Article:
When we do not give freely, we do so either begrudgingly, or under compulsion. When we love begrudgingly, it’s because someone is pressuring us from the outside. We give, but also resent it. We don’t exercise our “no” muscle. When we give compulsively, the pressure comes from the inside. We feel like we should, or have to. That kind of guilt motivation gets us nowhere, and only leads to resentment.
A lot of the squabbles we see in relationships, in fact, have to do with someone feeling like they are not giving freely.
Our responses to those feelings are equally damaging. Sometimes we ignore the problem. If we feel out of control in a relationship, we may deny that there is a problem at all. Another avenue we take is to blame someone else. Other times we completely withdraw from the relationship or responsibility.
How can we remedy those reactions, as well as misplaced boundaries?
We need to come to a relationship with God, and with people who can help us build the self-control we need. Get connected to helping relationships, like a counselor, support group, a small circle of friends, or local Bible study. The important factor is that you meet with people who can give wisdom, accountability, and support. Oftentimes, we don’t know how to do that or we’re ashamed of the areas in which we’re out of control. We need a safe place where we can talk about the ways in which we’re feeling out of control.
Then admit that you’re not perfect, and that everyone, including yourself, needs to learn to have better boundaries. Ask yourself, “Where are the problems in the way I feel, the way I’m performing, and the way I relate to others?”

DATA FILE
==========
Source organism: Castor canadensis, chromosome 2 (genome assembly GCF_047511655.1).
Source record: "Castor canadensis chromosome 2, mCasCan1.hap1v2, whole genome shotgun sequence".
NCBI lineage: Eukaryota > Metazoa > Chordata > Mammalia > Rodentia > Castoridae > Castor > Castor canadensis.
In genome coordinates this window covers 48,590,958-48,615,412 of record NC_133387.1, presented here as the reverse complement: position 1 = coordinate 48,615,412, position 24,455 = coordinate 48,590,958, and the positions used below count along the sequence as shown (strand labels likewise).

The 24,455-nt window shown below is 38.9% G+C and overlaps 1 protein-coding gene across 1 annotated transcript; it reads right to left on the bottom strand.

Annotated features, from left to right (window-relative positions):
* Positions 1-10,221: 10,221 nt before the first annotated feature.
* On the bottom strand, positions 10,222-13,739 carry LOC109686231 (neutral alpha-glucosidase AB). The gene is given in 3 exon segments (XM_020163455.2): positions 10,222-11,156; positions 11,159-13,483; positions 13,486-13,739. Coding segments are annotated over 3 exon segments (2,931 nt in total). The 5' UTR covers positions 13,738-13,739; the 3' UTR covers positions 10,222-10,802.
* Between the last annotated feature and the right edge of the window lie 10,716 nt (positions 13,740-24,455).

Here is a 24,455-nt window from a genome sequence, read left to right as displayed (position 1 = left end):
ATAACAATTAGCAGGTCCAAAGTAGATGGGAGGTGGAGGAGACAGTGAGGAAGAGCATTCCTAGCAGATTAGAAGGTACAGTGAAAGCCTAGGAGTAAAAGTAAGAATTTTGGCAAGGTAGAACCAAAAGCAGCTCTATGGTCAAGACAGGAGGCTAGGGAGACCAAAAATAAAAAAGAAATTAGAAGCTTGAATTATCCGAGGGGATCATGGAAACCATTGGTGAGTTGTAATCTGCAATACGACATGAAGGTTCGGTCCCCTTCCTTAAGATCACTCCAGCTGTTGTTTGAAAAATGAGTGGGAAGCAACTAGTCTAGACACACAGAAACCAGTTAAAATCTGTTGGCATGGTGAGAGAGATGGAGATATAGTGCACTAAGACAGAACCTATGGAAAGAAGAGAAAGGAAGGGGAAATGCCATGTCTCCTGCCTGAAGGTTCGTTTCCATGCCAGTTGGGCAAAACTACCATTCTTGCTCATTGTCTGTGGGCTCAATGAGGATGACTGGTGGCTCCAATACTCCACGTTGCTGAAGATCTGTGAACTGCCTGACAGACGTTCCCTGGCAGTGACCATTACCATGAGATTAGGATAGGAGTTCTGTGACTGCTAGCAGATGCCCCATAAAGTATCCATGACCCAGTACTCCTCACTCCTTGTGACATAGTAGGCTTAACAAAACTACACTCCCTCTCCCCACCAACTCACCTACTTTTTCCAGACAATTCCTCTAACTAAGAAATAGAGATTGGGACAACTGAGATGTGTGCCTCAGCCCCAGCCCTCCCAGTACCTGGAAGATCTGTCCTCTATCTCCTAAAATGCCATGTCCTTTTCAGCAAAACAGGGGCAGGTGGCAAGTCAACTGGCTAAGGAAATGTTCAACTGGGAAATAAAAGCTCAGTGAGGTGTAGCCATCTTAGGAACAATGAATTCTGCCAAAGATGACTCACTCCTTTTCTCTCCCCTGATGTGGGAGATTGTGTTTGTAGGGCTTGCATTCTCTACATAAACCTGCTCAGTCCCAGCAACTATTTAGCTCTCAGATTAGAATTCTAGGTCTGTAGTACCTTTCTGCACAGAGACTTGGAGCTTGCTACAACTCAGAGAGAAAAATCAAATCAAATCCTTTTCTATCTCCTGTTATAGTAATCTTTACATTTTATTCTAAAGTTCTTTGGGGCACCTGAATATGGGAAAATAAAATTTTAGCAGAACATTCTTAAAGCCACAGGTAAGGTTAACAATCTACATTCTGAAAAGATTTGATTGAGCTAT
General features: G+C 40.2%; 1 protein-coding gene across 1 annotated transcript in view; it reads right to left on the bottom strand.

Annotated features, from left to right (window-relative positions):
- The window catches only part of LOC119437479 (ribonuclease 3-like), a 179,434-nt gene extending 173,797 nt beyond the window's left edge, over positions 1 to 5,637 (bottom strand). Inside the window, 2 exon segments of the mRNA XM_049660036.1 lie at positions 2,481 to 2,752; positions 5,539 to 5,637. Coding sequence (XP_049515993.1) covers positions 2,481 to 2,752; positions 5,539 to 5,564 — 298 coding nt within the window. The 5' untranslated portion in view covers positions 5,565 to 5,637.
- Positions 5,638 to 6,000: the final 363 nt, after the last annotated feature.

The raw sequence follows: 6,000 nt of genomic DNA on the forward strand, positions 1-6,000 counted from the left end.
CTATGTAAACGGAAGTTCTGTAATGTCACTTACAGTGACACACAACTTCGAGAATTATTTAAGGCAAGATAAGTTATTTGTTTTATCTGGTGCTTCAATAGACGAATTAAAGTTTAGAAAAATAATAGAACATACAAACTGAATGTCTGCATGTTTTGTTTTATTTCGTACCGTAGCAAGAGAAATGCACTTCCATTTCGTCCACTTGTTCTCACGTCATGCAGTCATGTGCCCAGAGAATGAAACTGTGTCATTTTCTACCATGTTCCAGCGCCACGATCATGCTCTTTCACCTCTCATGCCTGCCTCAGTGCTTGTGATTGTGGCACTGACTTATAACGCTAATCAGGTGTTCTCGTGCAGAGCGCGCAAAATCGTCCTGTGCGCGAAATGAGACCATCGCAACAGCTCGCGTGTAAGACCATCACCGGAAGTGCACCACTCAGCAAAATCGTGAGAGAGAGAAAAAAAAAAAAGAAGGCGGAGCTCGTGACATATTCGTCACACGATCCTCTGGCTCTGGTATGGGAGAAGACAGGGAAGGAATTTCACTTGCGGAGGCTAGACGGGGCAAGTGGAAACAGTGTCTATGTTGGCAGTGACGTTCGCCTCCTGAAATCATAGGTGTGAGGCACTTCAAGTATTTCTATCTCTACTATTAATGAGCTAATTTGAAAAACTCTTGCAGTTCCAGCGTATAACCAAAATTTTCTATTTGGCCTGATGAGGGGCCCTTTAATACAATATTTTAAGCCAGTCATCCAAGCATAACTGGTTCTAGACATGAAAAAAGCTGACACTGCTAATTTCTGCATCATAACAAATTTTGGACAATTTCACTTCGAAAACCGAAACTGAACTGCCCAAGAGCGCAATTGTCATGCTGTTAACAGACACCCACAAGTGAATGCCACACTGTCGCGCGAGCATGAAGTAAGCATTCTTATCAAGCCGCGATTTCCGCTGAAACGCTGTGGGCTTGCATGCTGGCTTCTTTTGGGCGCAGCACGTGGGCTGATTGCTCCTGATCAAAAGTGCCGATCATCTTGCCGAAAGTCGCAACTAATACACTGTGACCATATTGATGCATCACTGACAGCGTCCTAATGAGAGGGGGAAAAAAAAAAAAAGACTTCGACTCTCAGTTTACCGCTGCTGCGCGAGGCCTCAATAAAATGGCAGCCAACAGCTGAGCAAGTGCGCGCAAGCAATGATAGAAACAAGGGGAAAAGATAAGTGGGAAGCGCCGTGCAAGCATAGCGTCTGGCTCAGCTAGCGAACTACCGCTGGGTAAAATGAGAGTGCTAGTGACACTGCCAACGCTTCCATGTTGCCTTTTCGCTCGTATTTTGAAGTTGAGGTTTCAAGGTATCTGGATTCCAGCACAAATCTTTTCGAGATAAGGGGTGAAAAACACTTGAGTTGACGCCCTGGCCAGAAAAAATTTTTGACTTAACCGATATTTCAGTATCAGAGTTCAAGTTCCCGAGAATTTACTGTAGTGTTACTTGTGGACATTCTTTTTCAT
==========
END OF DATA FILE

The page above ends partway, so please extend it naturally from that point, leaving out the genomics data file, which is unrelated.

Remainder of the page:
Next, identify the unmet need behind the boundary problem. For example, some people can’t say “no” because they have a lot of loneliness inside. If they were to say “no,” they fear their need for a relationship would go unmet. Find out your weaknesses by asking for feedback from others who know and love you. Be willing to take in the support of another who can strengthen you.
Then begin the process of forgiving the people who have injured your boundaries. Unforgiveness keeps you tied to unhealthy relationships. To forgive means to let go of and to cancel a debt. By letting someone off the hook, you are freed from their ability to control you.
Finally, take ownership of the problem, and then develop some needed skills for growth, such as defining who you are and who you aren’t, developing the “no” muscle, refraining from blaming others, learning to be honest, and persevering.
You may also want to anticipate failure. Trying something new is scary, and when you fail, it’s a message saying you’re in the process. It takes time to grow. Return to step one if you make a mistake.
You mentioned the Bible and God a few times – how do they relate to healthy boundaries?
Our relationships with other people fall under Jesus’ second greatest commandment: To love others as yourself. But our relationships with other people only work properly when we’re connected to the first commandment: To love God with all of your heart, mind, strength, and soul. We are unable to orient our relationships with others correctly, without first of all having a relationship with God. Because God made us, He knows our needs and weaknesses and can help to change us from the inside out.
Only He can provide for our needs and make us strong enough to deal with the fears that keep us from setting good boundaries. He can also correct us and coach us along the right path. When we have a daily relationship with Him, God can tell us where we need to learn new skills, where we need support, and where we need to change. God also brings resources into our lives like people, new experiences, teaching, practice, the Bible, and His Spirit. He wants us to grow and develop our boundaries so we won’t invite hurt again.
One of God’s greatest agendas is to mature us, so that we can be healthy and strong, not abused and controlled by other people. He wants to make us strong enough to refuse evil and to love. Only God can provide the power for us to change.
Henry Cloud is a clinical psychologist, a best-selling author, and co-host of the radio program New Life Live. He partnered with Campus Crusade for Christ in a ministry called Answers for Life. For more information, go to www.drhenrycloud.com.